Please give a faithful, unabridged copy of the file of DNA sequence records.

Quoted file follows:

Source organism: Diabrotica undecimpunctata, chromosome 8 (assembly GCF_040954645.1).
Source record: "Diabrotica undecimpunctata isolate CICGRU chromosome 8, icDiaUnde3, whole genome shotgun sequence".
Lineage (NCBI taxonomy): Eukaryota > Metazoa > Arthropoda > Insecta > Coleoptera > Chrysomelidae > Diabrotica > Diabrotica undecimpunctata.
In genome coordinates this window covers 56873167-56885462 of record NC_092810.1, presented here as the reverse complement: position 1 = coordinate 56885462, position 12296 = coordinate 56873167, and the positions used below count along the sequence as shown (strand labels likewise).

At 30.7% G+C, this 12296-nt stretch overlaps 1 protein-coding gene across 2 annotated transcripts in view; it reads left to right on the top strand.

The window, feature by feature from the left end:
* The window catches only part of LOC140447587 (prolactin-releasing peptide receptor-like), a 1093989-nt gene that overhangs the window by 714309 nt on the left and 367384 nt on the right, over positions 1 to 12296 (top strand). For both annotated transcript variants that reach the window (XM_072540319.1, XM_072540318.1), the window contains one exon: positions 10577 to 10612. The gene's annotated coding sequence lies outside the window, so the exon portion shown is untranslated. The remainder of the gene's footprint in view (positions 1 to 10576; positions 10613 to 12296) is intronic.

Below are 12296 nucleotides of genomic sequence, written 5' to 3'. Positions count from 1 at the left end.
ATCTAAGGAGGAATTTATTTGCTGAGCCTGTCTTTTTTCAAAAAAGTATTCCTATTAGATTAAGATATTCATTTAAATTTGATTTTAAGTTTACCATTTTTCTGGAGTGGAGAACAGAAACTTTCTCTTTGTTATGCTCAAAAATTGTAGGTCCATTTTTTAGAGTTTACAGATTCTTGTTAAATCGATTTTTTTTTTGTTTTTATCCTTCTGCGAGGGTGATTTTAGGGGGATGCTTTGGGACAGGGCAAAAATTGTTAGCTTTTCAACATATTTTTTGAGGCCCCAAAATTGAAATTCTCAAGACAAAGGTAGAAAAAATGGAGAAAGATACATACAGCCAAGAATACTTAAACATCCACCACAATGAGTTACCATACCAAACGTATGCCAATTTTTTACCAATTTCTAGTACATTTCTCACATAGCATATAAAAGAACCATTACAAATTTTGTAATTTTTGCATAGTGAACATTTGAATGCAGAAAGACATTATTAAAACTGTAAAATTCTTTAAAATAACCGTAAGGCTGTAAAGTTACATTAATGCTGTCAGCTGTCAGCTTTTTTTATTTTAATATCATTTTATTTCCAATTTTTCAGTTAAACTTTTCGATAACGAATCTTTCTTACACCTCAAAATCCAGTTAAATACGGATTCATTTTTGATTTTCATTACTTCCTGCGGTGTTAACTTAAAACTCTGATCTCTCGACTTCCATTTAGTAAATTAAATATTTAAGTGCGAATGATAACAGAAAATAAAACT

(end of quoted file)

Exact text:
Source organism: Diabrotica undecimpunctata, chromosome 8 (assembly GCF_040954645.1).
Source record: "Diabrotica undecimpunctata isolate CICGRU chromosome 8, icDiaUnde3, whole genome shotgun sequence".
Lineage (NCBI taxonomy): Eukaryota > Metazoa > Arthropoda > Insecta > Coleoptera > Chrysomelidae > Diabrotica > Diabrotica undecimpunctata.
In genome coordinates this window covers 56873167-56885462 of record NC_092810.1, presented here as the reverse complement: position 1 = coordinate 56885462, position 12296 = coordinate 56873167, and the positions used below count along the sequence as shown (strand labels likewise).

At 30.7% G+C, this 12296-nt stretch overlaps 1 protein-coding gene across 2 annotated transcripts in view; it reads left to right on the top strand.

The window, feature by feature from the left end:
* The window catches only part of LOC140447587 (prolactin-releasing peptide receptor-like), a 1093989-nt gene that overhangs the window by 714309 nt on the left and 367384 nt on the right, over positions 1 to 12296 (top strand). For both annotated transcript variants that reach the window (XM_072540319.1, XM_072540318.1), the window contains one exon: positions 10577 to 10612. The gene's annotated coding sequence lies outside the window, so the exon portion shown is untranslated. The remainder of the gene's footprint in view (positions 1 to 10576; positions 10613 to 12296) is intronic.

Below are 12296 nucleotides of genomic sequence, written 5' to 3'. Positions count from 1 at the left end.
ATCTAAGGAGGAATTTATTTGCTGAGCCTGTCTTTTTTCAAAAAAGTATTCCTATTAGATTAAGATATTCATTTAAATTTGATTTTAAGTTTACCATTTTTCTGGAGTGGAGAACAGAAACTTTCTCTTTGTTATGCTCAAAAATTGTAGGTCCATTTTTTAGAGTTTACAGATTCTTGTTAAATCGATTTTTTTTTTGTTTTTATCCTTCTGCGAGGGTGATTTTAGGGGGATGCTTTGGGACAGGGCAAAAATTGTTAGCTTTTCAACATATTTTTTGAGGCCCCAAAATTGAAATTCTCAAGACAAAGGTAGAAAAAATGGAGAAAGATACATACAGCCAAGAATACTTAAACATCCACCACAATGAGTTACCATACCAAACGTATGCCAATTTTTTACCAATTTCTAGTACATTTCTCACATAGCATATAAAAGAACCATTACAAATTTTGTAATTTTTGCATAGTGAACATTTGAATGCAGAAAGACATTATTAAAACTGTAAAATTCTTTAAAATAACCGTAAGGCTGTAAAGTTACATTAATGCTGTCAGCTGTCAGCTTTTTTTATTTTAATATCATTTTATTTCCAATTTTTCAGTTAAACTTTTCGATAACGAATCTTTCTTACACCTCAAAATCCAGTTAAATACGGATTCATTTTTGATTTTCATTACTTCCTGCGGTGTTAACTTAAAACTCTGATCTCTCGACTTCCATTTAGTAAATTAAATATTTAAGTGCGAATGATAACAGAAAATAAAACT